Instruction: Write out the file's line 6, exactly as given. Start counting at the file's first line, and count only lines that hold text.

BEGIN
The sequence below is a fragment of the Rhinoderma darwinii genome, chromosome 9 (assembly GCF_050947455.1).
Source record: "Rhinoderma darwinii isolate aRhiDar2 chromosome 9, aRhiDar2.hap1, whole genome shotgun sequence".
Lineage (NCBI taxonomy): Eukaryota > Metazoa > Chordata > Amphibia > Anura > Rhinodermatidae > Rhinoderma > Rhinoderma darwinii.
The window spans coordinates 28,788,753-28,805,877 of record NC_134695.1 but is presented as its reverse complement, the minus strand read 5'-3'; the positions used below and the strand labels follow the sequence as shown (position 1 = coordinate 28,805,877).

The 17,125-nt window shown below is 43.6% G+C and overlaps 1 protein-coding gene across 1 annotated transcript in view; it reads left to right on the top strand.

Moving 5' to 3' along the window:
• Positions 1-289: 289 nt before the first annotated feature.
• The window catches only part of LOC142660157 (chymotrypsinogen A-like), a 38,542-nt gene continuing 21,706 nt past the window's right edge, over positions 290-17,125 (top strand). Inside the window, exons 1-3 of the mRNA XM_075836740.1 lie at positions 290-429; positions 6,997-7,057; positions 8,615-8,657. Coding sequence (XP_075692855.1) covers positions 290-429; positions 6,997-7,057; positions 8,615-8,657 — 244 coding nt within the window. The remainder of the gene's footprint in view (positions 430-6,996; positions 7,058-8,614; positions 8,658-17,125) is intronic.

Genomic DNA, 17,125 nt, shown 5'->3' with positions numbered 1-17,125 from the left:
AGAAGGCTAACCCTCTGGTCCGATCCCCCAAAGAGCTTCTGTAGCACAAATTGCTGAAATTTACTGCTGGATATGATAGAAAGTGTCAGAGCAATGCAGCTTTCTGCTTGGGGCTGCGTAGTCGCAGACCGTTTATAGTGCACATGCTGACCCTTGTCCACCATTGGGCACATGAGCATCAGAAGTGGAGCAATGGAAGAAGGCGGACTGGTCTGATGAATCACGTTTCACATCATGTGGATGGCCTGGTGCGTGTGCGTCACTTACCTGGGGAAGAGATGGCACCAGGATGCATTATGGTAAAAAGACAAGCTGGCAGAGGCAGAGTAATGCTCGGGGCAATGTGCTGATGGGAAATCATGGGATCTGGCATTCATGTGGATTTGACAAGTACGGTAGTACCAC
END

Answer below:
Moving 5' to 3' along the window: